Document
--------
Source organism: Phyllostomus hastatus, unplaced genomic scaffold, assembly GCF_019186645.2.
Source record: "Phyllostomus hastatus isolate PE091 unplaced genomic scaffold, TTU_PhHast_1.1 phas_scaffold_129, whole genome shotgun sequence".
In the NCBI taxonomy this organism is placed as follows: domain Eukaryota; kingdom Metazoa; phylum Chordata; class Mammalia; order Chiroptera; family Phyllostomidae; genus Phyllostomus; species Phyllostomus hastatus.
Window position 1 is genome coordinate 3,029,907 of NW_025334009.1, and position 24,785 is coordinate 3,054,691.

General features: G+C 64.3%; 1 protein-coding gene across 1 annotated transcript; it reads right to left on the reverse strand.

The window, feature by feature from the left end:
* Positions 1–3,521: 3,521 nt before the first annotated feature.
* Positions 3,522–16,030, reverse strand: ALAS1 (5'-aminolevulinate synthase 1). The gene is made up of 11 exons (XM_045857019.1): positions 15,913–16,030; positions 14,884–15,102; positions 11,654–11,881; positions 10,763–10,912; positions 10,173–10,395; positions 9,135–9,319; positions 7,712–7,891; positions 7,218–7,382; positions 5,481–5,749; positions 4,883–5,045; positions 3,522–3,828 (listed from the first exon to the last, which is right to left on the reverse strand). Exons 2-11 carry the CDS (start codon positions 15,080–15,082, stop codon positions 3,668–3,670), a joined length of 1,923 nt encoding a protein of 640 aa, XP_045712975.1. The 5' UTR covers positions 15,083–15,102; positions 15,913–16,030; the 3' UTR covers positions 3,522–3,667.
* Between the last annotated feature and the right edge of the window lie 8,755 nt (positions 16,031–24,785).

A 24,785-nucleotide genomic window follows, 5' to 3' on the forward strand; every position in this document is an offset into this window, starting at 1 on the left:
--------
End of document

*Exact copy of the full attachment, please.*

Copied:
Source organism: Phyllostomus hastatus, unplaced genomic scaffold, assembly GCF_019186645.2.
Source record: "Phyllostomus hastatus isolate PE091 unplaced genomic scaffold, TTU_PhHast_1.1 phas_scaffold_129, whole genome shotgun sequence".
In the NCBI taxonomy this organism is placed as follows: domain Eukaryota; kingdom Metazoa; phylum Chordata; class Mammalia; order Chiroptera; family Phyllostomidae; genus Phyllostomus; species Phyllostomus hastatus.
Window position 1 is genome coordinate 3,029,907 of NW_025334009.1, and position 24,785 is coordinate 3,054,691.

General features: G+C 64.3%; 1 protein-coding gene across 1 annotated transcript; it reads right to left on the reverse strand.

The window, feature by feature from the left end:
* Positions 1–3,521: 3,521 nt before the first annotated feature.
* Positions 3,522–16,030, reverse strand: ALAS1 (5'-aminolevulinate synthase 1). The gene is made up of 11 exons (XM_045857019.1): positions 15,913–16,030; positions 14,884–15,102; positions 11,654–11,881; positions 10,763–10,912; positions 10,173–10,395; positions 9,135–9,319; positions 7,712–7,891; positions 7,218–7,382; positions 5,481–5,749; positions 4,883–5,045; positions 3,522–3,828 (listed from the first exon to the last, which is right to left on the reverse strand). Exons 2-11 carry the CDS (start codon positions 15,080–15,082, stop codon positions 3,668–3,670), a joined length of 1,923 nt encoding a protein of 640 aa, XP_045712975.1. The 5' UTR covers positions 15,083–15,102; positions 15,913–16,030; the 3' UTR covers positions 3,522–3,667.
* Between the last annotated feature and the right edge of the window lie 8,755 nt (positions 16,031–24,785).

A 24,785-nucleotide genomic window follows, 5' to 3' on the forward strand; every position in this document is an offset into this window, starting at 1 on the left: